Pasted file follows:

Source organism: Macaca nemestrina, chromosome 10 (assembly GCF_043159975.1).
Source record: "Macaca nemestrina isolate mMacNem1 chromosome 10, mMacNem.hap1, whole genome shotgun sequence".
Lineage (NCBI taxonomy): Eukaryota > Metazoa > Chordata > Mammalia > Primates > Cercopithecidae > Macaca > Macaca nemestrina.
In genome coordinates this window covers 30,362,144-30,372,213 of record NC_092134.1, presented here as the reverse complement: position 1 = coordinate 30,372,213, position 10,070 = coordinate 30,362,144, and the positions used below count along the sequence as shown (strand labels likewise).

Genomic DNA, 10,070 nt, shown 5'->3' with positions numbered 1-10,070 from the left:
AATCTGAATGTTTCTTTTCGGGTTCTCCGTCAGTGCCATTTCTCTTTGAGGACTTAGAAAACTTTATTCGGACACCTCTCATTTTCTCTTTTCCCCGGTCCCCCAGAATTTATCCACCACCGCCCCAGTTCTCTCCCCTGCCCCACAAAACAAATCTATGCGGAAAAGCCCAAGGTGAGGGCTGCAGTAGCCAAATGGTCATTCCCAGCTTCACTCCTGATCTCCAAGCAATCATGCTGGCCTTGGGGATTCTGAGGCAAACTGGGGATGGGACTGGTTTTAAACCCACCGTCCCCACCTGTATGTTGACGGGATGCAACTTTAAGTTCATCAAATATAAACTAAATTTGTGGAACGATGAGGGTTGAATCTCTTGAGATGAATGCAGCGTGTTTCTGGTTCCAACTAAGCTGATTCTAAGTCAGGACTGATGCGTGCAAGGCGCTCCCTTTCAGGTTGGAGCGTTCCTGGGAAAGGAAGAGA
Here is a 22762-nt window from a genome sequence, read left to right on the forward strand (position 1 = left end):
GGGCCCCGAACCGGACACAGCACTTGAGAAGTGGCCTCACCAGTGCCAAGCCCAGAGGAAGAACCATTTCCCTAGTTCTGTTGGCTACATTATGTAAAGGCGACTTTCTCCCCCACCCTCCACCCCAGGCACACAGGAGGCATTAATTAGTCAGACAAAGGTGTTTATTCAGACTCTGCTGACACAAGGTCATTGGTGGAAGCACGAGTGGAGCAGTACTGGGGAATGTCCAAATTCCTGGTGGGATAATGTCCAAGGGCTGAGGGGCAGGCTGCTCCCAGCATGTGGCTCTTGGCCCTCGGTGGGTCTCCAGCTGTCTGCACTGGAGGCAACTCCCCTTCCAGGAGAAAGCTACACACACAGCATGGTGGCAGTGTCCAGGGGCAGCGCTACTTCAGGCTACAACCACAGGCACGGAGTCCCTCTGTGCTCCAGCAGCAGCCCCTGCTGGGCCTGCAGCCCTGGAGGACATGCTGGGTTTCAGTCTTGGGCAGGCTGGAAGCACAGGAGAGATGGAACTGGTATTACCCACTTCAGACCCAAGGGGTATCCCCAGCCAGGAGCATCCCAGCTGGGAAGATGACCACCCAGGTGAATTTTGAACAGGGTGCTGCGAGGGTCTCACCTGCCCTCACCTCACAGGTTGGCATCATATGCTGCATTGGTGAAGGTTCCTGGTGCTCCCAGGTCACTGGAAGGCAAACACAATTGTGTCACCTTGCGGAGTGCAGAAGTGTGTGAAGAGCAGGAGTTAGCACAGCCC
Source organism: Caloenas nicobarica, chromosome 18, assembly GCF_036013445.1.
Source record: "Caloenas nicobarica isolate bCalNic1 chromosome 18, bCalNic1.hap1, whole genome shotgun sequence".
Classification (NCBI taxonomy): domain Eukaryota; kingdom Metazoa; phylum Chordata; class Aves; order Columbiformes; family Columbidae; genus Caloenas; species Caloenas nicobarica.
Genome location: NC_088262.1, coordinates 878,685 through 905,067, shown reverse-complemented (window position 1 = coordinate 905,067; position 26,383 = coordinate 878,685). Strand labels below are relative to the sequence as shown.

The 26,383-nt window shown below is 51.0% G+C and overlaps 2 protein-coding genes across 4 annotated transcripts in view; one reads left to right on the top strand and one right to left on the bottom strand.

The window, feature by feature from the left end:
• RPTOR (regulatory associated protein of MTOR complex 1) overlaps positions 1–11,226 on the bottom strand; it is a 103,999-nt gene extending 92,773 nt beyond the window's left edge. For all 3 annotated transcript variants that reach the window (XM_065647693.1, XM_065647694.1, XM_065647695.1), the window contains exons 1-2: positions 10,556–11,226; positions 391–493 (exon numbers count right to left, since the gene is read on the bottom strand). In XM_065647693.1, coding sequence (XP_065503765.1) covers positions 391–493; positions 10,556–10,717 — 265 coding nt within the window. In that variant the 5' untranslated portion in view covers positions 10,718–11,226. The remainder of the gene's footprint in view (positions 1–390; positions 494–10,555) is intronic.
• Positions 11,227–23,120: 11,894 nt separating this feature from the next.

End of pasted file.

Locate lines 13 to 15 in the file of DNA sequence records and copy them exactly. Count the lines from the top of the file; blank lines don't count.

The 26,383-nt window shown below is 51.0% G+C and overlaps 2 protein-coding genes across 4 annotated transcripts in view; one reads left to right on the top strand and one right to left on the bottom strand.

The window, feature by feature from the left end:
• RPTOR (regulatory associated protein of MTOR complex 1) overlaps positions 1–11,226 on the bottom strand; it is a 103,999-nt gene extending 92,773 nt beyond the window's left edge. For all 3 annotated transcript variants that reach the window (XM_065647693.1, XM_065647694.1, XM_065647695.1), the window contains exons 1-2: positions 10,556–11,226; positions 391–493 (exon numbers count right to left, since the gene is read on the bottom strand). In XM_065647693.1, coding sequence (XP_065503765.1) covers positions 391–493; positions 10,556–10,717 — 265 coding nt within the window. In that variant the 5' untranslated portion in view covers positions 10,718–11,226. The remainder of the gene's footprint in view (positions 1–390; positions 494–10,555) is intronic.